A total of 56,865 people live below the poverty line, according to the Bhutan Poverty Analysis Report (PAR) 2017.
This means that one out of 12 people belongs to households whose per capita consumption is below Nu 2,195.95.The country’s poverty rate stands at 8.21 percent, down from 12 percent in 2012.
Chief Statistical Officer with NSB, Cheku Dorji, said: “A person consuming less than the food poverty line of Nu 1,473.45 per month is considered subsistence poor.”
Subsistence poor or extreme poverty rate is found to be 1.5 percent. Of the total surveyed, 10,687 are subsistence poor. In 2012, the subsistence poor rate was 2.8 percent.
The report states that about 26,953 poor individuals, which is 40 percent of the total poor population, are in three dzongkhags of Dagana, Samtse, and Mongar. These dzongkhags also have the highest subsistence poverty rate.
“In fact, half of the subsistence poor live in these three dzongkhags,” states the report.
With less than 1 percent of poverty rate, Haa, Thimphu, and Paro are the dzongkhags with the lowest poverty rate.
In 2012, Lheuntse, Pema gatshel, Zhemgang, Dagana, and Samtse had the highest poverty rate. Poor population distribution was highest in Samtse with 17 percent.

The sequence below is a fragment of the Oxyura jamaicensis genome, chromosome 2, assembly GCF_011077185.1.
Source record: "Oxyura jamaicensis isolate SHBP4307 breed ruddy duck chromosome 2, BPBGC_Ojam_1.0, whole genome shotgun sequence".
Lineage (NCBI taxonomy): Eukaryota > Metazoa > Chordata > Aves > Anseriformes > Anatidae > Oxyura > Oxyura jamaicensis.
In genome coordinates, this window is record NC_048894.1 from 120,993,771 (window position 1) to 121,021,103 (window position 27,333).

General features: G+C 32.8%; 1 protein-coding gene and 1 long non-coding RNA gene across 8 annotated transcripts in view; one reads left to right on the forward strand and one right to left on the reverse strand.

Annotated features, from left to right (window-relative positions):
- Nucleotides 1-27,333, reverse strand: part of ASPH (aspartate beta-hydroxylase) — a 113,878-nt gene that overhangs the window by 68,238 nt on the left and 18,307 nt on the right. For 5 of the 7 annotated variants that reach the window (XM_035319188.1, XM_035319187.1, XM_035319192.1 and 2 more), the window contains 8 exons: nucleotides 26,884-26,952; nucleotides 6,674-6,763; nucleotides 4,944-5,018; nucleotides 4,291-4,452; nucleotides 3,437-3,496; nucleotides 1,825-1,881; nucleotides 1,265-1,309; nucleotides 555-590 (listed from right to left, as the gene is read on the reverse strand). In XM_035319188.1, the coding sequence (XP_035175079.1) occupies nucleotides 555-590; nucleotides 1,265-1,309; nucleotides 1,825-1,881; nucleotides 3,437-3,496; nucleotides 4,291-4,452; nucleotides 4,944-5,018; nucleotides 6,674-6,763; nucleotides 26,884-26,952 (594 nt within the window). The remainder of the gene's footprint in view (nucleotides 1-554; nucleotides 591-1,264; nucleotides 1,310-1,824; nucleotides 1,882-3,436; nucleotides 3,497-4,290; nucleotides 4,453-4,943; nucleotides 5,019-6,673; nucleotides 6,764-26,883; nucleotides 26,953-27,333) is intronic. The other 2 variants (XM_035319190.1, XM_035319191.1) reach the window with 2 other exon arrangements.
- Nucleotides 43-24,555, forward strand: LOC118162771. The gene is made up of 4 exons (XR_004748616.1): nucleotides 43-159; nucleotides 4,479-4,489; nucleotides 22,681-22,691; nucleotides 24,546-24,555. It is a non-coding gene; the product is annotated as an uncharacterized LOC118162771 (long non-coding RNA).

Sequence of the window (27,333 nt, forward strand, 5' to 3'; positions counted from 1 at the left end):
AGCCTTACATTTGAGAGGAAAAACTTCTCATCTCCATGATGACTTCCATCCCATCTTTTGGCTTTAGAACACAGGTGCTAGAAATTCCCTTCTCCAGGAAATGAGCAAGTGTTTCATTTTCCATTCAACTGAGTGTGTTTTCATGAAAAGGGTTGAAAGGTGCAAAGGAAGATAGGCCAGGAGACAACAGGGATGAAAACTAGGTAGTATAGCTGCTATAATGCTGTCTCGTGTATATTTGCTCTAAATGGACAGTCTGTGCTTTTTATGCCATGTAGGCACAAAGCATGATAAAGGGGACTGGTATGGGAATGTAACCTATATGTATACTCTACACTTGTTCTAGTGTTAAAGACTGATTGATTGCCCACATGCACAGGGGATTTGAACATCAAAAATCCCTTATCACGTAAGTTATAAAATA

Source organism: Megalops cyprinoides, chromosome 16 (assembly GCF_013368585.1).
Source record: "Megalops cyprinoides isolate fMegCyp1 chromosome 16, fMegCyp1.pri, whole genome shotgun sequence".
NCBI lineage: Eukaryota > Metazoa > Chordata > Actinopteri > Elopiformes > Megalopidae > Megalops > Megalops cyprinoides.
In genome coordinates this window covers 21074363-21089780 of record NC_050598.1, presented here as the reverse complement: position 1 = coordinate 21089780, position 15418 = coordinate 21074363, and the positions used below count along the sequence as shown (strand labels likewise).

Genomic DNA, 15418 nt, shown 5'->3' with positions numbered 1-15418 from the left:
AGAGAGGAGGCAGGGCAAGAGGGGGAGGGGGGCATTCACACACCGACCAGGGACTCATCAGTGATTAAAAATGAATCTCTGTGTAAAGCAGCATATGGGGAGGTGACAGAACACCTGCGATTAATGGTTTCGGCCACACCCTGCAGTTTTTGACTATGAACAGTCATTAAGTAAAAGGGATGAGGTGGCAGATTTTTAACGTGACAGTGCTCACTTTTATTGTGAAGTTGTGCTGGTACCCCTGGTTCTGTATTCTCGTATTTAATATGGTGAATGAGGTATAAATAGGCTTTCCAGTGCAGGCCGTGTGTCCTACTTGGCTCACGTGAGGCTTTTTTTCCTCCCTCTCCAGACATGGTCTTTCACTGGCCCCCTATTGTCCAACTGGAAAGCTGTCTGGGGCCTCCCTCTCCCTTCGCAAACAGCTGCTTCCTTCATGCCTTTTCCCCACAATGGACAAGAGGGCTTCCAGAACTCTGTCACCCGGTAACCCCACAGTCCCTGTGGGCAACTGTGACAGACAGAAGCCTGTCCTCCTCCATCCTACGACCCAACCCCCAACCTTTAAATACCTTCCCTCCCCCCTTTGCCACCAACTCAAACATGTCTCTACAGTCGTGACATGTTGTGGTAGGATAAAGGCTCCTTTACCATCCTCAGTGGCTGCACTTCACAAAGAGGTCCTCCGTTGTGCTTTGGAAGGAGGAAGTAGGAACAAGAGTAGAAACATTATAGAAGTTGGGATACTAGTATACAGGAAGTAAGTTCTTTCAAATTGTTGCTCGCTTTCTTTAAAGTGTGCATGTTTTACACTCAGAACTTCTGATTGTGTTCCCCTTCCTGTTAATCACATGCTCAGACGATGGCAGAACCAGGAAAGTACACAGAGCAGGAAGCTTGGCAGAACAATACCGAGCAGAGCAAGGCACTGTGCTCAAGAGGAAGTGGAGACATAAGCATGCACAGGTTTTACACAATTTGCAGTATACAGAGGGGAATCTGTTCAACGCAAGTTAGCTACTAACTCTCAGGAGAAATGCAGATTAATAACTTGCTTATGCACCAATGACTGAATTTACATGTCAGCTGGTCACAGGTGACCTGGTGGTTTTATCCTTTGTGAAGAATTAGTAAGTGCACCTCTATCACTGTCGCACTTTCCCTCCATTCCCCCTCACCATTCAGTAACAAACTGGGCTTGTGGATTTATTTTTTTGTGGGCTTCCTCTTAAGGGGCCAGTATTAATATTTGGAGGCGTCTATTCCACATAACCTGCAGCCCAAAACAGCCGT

At the launch of the report yesterday, Lyonchhen Tshering Tobgay said that the Gross National Happiness Commission (GNHC) has identified households that are considered poor. “They have identified every household, taken photograph of the head of the household and their conditions. This was possible because we are a small country.”
He added that the government has the opportunity to intervene at household level.
According to the report, 11.9 percent of the rural population is poor and 0.8 percent of the urban population is poor.
Cheku Dorji said that like the 2012 analysis, poverty remains a rural phenomenon. “The subsistence poverty rate of 2 percent in rural areas is significantly higher compared with urban areas. Only about 1 out of 10,000 persons in urban areas are subsistence poor.”
The report also measured consumption inequality with the Gini coefficient indicator. Gini coefficient can range between zero to one.
Cheku Dorji said: “Zero meaning perfect equality, where every household has equal wealth. In the perspective of poverty, every household consumes equal amount of food and non-food items. One indicates perfect inequality, where one households has all the wealth of the country.”
The typical value of Gini coefficient ranges between 0.2 and 0.5. The national level Gini coefficient value is 0.38. In 2012, Gini coefficient value was 0.36.
Lyonchhen Tshering Tobgay said that coefficient rise means the society is becoming unequal.
“The poverty rate is falling. The literacy rate is rising,” he said. “Despite all this, if inequality is on rise, this means something is out of order. It could mean that there are few individuals making a lot of money.”
The PAR 2017 was updated using the data available from Bhutan Living Standards Survey 2017. The report was compiled with financial and technical support from World Bank.